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The emerging scope of agri-tech in India

Agritech

Almost 55% of India’s population depends on agriculture as its primary source of revenue. The sector contributes 18% to the national GDP. Furthermore, the export market for agriculture produce is huge, a staggering US$ 38.54 billion in the last financial year. We are also the biggest producer, consumer, and exporter of spices in the world. According to the Department for Promotion of Industry and Internal Trade (DPIIT), a cumulative Foreign Direct Investment (FDI) equity inflow of about US$ 9.08 billion was achieved between April 2000 to March 2019 in the agriculture sector alone. With major capital influx and huge gaps to be filled in the sector, it has recently seen numerous interventions by various stakeholders.

 

India accounts for more than 450+ start-ups in the agri-tech space, which translates that every 9th agri-tech startup in the world is an Indian one. Some of the major Indian start-ups operating in this space include – Ninjacart, Agrostar, Stellops, Cropin, and Jumbotail, to name a few. This sector has not only has seen a rise in the number of emerging agri-tech start-ups but also a rise in the number of investors showcasing interest in the Indian agri-tech start-up scene globally. These start-ups attracted funding from top investors like Omnivore, Accel and Ankur Capital. Start-ups in the agri-tech sector raised nearly US$248 Mn until June 2019, according to a report by NASSCOM. The stakeholder system in this area is rapidly maturing, with farmers' income multiplying manifold, while their adoption and acceptance grows simultaneously. Currently, about 25 Indian agri-tech start-ups have ventured in markets outside India.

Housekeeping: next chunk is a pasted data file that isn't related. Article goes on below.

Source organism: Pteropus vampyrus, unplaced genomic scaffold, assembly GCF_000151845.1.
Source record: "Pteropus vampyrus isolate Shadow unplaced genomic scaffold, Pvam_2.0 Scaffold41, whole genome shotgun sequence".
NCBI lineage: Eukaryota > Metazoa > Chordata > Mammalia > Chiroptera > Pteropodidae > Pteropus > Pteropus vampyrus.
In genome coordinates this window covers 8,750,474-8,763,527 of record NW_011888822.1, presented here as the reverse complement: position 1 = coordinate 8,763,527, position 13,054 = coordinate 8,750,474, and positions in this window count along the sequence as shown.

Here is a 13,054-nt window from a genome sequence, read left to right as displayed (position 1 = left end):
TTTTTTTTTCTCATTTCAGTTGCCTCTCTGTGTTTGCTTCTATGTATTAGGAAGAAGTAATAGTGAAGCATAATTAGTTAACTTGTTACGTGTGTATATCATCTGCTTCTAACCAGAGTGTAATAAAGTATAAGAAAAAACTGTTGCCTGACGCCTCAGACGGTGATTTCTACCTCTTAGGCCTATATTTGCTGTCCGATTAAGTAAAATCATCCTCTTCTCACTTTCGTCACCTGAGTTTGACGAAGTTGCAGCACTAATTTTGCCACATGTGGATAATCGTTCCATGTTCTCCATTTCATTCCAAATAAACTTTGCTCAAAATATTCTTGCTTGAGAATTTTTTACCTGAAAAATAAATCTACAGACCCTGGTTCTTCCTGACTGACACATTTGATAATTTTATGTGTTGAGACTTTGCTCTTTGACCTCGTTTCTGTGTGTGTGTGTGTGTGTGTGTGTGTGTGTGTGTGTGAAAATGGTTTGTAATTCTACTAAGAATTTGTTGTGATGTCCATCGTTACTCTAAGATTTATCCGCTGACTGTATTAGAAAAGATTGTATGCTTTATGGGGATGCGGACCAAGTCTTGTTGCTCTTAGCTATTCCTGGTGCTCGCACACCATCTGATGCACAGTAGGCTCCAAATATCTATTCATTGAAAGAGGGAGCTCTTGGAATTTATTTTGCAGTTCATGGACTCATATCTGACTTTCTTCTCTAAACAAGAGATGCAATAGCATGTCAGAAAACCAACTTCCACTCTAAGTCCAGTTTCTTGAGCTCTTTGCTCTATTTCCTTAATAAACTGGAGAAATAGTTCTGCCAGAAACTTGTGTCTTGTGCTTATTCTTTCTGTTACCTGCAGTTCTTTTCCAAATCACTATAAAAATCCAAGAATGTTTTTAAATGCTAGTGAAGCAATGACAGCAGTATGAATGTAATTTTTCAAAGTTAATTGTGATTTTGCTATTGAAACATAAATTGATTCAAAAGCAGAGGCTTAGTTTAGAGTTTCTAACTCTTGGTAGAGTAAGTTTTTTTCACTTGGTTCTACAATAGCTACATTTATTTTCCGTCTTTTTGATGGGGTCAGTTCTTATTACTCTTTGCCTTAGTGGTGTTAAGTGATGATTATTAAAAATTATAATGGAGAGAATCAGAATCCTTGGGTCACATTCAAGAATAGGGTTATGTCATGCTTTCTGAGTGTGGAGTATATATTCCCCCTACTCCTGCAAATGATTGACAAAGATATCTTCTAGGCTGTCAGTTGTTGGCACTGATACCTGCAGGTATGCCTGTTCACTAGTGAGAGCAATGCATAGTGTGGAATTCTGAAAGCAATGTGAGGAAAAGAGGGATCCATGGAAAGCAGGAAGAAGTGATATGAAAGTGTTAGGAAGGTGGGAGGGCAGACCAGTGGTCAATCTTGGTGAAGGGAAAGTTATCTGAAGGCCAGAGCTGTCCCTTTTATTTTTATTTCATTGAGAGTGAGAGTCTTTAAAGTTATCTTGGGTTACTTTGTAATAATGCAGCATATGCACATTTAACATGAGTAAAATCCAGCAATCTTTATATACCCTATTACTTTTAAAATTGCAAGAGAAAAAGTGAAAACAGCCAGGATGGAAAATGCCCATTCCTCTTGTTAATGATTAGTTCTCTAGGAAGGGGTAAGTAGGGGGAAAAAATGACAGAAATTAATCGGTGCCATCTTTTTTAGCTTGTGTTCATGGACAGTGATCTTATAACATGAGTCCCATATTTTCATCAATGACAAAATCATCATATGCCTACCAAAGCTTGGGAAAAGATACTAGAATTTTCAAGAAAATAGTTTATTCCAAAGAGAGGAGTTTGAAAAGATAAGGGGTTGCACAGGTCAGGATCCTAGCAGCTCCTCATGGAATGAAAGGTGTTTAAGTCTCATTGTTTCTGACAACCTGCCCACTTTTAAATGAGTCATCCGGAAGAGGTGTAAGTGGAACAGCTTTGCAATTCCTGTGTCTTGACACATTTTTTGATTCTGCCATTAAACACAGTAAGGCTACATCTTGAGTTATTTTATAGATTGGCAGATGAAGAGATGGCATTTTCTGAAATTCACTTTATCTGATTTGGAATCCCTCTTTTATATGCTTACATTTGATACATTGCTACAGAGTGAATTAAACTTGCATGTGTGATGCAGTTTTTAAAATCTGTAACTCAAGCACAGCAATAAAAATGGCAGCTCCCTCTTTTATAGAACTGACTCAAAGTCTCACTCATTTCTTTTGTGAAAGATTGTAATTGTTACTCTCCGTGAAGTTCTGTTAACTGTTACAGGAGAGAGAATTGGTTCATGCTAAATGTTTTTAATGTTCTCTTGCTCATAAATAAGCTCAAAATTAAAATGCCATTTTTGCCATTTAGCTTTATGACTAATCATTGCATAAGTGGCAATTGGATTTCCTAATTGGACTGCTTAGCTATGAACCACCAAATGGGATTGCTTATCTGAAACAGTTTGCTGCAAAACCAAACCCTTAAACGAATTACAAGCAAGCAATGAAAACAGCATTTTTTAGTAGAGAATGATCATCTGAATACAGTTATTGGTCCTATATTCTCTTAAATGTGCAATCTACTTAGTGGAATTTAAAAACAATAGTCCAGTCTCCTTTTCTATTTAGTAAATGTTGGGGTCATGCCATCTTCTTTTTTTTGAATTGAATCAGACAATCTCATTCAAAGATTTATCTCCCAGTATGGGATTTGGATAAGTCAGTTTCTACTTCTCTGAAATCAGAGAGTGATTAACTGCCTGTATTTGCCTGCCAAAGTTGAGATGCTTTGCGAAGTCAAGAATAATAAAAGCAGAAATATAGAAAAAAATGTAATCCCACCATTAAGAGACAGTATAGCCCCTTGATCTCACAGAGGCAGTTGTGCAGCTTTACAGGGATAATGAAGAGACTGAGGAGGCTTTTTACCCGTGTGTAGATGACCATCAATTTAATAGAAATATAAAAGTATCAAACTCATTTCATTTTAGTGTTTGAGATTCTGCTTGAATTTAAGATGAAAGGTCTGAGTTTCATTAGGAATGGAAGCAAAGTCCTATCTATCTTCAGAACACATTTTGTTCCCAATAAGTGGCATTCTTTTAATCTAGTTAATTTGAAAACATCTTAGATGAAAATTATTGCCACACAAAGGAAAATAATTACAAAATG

The agri-tech sector has opened up numerous market opportunities in the country– market linkages,  i.e., taking farmers’ products directly to consumers, digital agriculture, meaning real-time access and transparency to information, better access to inputs by providing better quality implements to farmers for better production and providing financing are some of the major areas that these start-ups have significantly registered their presence in. The key focus area for agri-tech start-ups is improving the supply chain, as this helps the farmers get a better price for their produce. With a rise in the number of start-ups and investments coming in this sector, it has also seen various private-public partnerships in the recent days. According to NASSCOM, start-ups like Cropin and Kisan Raja have established these partnerships with considerable success.

 

 The government has also played a catalysing role in the growth of the Indian agri-tech sector. For instance, at a micro level, a food and agri-business accelerator was recently organized by a-IDEA, TBI of NAARM in association with the Department of Science and Technology, Government of India. The focus area of this program was accelerating scale-up stage food and agri-business start-ups by providing them mentoring, industry network and investor pitching guidance. The government has further established the National Centre for Management of Agricultural Extension in Hyderabad (MANAGE). The Pradhan Mantri Krishi Sinchayee Yojana (PMKSY) was also introduced and implemented recently with a major focus on conserving water and increasing the irrigation coverage in the country– 'Har khet ko paani' in a focussed manner with end-to-end solutions on source creation, distribution, management, field application, and extension activities. The Government of India is also planning to grant about INR 2,000 crore for the computerization of the Primary Agricultural Credit Society (PACS) with the prime aim of benefitting cooperatives through digital technology.